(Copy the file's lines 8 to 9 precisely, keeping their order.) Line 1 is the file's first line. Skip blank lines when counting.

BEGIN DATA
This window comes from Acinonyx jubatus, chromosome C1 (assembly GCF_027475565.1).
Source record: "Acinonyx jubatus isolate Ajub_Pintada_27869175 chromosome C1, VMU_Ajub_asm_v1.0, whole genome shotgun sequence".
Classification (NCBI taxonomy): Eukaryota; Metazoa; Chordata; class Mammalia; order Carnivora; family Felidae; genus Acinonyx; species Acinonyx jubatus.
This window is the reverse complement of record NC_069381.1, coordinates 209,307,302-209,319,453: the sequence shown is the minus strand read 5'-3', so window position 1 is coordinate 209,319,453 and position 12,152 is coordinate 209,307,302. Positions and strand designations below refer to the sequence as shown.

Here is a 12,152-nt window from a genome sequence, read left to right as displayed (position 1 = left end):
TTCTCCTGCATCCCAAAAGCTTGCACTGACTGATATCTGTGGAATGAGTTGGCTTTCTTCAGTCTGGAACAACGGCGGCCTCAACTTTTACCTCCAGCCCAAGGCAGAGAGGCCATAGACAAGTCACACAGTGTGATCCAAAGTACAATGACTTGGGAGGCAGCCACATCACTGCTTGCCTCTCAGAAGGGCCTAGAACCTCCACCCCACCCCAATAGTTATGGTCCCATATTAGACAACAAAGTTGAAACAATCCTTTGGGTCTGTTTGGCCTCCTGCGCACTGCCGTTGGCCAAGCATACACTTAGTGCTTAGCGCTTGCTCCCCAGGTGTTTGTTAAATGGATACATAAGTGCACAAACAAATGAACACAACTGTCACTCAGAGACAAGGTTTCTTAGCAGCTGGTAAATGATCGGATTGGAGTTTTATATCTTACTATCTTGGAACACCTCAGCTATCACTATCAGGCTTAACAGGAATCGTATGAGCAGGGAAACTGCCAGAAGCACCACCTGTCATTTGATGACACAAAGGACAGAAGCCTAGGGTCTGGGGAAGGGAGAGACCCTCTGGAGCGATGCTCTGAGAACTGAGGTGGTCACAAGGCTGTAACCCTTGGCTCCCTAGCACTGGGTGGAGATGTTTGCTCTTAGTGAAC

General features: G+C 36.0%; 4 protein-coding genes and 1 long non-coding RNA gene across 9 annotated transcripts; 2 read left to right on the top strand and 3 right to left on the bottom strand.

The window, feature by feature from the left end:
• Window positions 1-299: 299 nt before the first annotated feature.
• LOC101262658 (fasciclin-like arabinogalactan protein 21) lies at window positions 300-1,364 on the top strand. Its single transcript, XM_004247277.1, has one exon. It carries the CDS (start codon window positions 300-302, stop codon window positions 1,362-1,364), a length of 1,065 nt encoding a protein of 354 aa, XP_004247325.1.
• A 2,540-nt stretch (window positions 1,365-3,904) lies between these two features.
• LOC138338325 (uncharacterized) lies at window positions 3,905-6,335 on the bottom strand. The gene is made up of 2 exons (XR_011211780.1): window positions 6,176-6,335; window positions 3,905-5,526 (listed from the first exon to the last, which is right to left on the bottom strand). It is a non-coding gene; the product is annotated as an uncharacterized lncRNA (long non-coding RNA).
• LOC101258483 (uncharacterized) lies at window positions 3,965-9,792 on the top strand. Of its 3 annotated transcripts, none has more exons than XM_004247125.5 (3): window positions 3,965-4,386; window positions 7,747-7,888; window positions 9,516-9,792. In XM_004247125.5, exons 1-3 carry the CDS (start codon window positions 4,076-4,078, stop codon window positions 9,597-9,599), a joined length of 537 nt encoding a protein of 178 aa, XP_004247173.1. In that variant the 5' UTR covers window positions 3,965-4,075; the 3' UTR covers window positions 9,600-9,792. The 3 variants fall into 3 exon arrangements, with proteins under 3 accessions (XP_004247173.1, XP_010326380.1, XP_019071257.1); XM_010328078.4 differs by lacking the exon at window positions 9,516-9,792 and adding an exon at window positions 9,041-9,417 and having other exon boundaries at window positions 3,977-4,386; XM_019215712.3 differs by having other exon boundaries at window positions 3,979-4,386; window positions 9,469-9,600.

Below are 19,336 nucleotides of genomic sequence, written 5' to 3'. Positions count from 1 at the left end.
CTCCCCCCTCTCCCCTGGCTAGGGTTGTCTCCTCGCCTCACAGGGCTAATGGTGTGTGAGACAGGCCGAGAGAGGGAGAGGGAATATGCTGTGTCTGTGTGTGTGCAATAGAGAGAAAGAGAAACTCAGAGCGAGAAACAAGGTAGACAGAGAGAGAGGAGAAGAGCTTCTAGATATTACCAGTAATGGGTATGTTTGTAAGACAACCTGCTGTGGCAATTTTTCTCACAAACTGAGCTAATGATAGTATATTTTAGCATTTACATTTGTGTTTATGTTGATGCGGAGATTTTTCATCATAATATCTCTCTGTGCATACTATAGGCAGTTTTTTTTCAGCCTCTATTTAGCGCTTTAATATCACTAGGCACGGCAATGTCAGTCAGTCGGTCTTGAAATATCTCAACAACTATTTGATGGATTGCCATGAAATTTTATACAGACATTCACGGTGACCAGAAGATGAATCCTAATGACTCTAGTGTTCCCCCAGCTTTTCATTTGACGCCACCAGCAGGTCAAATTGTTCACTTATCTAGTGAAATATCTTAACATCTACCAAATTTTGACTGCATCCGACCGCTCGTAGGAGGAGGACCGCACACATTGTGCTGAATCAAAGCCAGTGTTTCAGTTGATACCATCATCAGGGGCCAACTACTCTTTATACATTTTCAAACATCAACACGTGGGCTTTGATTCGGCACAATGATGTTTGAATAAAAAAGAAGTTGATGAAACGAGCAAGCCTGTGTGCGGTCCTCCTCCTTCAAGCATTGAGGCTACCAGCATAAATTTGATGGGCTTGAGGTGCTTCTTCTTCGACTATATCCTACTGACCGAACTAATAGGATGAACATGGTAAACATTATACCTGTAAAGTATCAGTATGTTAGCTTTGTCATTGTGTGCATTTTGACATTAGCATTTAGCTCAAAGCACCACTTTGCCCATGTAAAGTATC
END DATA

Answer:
The window, feature by feature from the left end:
• Window positions 1-299: 299 nt before the first annotated feature.